Five years ago, Pastor Viktor Prokhor
began Life Christian Church in Tacoma, Wash., with 13 people. Today the Assemblies
of God Slavic congregation has swelled to more than 500 people.
The church recently formed a unique
ministry partnership, purchasing a new worship center from North Shore Assembly
of God for $1.7 million, thanks to a loan from A/G Financial. Nearly 1,000
people attended Life Christian Church’s building dedication in May.
Life Christian Church is allowing
North Shore A/G to use the 15,000-square-foot facility for weekly services
while that congregation searches for another meeting site.
“We don’t have a language
barrier because we’re worshipping the same God,” says North Shore
Senior Pastor Patrick Hogan, noting his congregation meets in a classroom
while the Slavic congregation is in the sanctuary.
Prokhor, who estimates there are
nearly 10,000 Slavic people in Tacoma, says the facility is an answer to prayer.
Churchgoers are in the building nearly every day, whether it’s for youth
services, choir practice or volunteers completing projects around the church.
Life Christian Church has grown,
Prokhor says, because congregants appreciate the liberty they have to worship
God freely in the United States.
“In past years they went
through persecution because they didn’t have the possibility to be in
church in the Soviet Union,” Prokhor says. “In America they have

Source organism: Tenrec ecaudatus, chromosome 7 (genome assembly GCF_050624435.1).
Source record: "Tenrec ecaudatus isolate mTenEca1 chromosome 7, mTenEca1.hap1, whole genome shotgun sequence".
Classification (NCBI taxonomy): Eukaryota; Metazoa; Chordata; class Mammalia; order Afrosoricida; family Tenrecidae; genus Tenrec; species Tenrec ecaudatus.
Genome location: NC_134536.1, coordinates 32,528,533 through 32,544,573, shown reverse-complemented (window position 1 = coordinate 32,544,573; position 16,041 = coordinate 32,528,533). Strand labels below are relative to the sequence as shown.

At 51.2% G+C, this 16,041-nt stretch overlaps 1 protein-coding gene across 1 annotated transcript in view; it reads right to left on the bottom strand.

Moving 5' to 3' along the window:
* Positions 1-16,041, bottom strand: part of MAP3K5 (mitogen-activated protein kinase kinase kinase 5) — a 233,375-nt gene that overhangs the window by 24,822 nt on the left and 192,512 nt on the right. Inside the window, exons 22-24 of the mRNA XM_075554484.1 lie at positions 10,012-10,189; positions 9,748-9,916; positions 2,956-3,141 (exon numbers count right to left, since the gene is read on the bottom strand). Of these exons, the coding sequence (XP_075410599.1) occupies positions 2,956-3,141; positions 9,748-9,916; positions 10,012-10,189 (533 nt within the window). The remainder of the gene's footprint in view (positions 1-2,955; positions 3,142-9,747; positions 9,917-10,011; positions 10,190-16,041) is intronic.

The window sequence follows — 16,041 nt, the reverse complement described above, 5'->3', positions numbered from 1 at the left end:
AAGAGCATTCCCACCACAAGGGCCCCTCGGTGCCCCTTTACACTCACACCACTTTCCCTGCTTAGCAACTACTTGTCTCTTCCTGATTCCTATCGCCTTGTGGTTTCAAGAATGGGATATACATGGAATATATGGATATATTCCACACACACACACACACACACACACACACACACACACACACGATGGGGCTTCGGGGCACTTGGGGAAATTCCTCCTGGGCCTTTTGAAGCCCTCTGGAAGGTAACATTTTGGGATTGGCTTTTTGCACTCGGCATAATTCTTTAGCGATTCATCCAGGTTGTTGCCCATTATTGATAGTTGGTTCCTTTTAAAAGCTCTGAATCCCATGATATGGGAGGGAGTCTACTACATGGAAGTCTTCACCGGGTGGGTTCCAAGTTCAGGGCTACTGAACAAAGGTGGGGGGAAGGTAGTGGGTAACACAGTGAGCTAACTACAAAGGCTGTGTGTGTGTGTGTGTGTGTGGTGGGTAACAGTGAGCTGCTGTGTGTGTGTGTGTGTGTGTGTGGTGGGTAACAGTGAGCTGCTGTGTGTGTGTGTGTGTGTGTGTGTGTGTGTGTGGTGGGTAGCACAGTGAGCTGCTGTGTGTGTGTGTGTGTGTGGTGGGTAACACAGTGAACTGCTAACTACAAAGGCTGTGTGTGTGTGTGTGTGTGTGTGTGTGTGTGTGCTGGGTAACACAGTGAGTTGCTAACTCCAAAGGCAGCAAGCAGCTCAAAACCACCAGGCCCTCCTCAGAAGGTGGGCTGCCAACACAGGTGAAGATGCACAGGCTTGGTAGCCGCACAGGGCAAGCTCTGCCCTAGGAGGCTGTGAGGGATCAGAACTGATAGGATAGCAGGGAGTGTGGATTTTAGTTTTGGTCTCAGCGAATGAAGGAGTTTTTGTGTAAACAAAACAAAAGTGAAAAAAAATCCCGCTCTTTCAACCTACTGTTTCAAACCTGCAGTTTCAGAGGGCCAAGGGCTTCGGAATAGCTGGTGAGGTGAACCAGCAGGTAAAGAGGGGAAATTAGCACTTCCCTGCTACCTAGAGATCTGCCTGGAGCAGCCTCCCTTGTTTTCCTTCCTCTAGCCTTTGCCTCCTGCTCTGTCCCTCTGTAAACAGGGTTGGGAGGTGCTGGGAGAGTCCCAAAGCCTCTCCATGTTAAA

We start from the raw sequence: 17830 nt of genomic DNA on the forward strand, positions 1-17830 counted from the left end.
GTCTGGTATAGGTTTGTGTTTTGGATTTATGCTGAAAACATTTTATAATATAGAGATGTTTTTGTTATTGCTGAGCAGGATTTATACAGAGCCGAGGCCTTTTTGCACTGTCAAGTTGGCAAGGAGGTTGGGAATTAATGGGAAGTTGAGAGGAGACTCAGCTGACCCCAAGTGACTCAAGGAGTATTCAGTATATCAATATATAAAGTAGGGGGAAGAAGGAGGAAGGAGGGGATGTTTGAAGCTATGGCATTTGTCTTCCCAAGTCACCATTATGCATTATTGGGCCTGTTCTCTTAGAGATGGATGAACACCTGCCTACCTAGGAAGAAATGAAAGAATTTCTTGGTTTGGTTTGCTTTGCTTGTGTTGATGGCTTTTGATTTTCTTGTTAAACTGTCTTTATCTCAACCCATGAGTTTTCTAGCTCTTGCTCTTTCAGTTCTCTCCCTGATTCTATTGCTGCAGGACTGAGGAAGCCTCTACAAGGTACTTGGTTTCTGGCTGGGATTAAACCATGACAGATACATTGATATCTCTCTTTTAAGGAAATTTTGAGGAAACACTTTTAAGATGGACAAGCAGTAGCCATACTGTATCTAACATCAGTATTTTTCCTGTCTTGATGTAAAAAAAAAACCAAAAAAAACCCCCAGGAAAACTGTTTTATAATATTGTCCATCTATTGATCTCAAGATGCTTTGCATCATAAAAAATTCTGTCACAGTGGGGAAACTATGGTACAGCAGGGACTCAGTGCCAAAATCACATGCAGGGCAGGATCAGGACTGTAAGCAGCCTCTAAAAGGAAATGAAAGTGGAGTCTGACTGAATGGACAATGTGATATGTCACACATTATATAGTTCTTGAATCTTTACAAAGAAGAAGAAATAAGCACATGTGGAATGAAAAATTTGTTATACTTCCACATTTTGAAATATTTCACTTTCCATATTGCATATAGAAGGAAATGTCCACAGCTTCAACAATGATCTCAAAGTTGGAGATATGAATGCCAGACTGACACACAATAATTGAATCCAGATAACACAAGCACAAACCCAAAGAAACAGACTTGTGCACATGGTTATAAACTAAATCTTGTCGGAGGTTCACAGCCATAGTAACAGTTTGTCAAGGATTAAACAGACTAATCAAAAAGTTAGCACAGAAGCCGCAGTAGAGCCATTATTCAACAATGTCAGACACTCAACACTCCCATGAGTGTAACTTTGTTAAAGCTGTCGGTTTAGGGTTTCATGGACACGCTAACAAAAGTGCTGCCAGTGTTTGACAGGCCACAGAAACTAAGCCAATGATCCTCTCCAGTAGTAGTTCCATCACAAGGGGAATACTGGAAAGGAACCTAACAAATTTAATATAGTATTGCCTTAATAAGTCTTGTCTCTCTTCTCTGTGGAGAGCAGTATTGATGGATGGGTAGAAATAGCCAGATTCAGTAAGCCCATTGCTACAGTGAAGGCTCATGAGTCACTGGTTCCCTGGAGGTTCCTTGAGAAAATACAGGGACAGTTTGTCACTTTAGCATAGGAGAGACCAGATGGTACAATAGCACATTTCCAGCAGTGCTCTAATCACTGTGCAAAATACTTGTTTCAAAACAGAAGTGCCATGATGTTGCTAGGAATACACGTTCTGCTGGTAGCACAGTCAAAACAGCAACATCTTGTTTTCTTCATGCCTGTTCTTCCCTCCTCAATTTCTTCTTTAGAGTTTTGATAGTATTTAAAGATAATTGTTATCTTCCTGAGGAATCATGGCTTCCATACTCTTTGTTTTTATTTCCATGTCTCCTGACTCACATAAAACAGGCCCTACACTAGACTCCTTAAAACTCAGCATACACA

freedom and are hungry to accept the Word of God.”
Which is why Prokhor emphasizes
the congregation’s appreciation of freedom when it comes to use of the
“This facility does not belong
to us,” says Prokhor, who served as director of the Kiev Bible Institute
in Ukraine for three years before coming to the United States in 1998. “This
is God’s house and we dedicated it for Him and want to use it for His
Hogan says sharing a facility is
a great way to promote the importance of ethnic diversity. “God is going
to have a kingdom of all different nations, tribes and tongues,” Hogan
says. “If we can’t follow His example here on earth, how will
we do it anywhere else?”
The United States is home to 4
million Russian-speaking people, most of whom have made the move in the past
decade. The U.S. Slavic population is more than the populations of Estonia,
Latvia, Armenia and Lithuania, four of the 15 nations that once constituted
the former Soviet Union.
The Tacoma church has an active
youth group of 100 students — 15 of whom recently returned from a missions
trip to Ukraine — and it supports six missionaries in Ukraine and two
The growing Slavic congregation
is part of the A/G’s Slavic Fellowship that has grown from two churches
at its inception in 2002 to more than 20 today, plus a Bible school that meets
at Capital Christian Center in Sacramento, Calif.
James K. Bridges, general treasurer
of the Assemblies of God, says the growing number of Slavic people in the
United States is a blessing — and a tremendous opportunity.
“Each church must be aware
of the growth of ethnic groups in their community and develop
strategies to reach out to all people regardless of culture,”
says Bridges, who preached at the dedication service.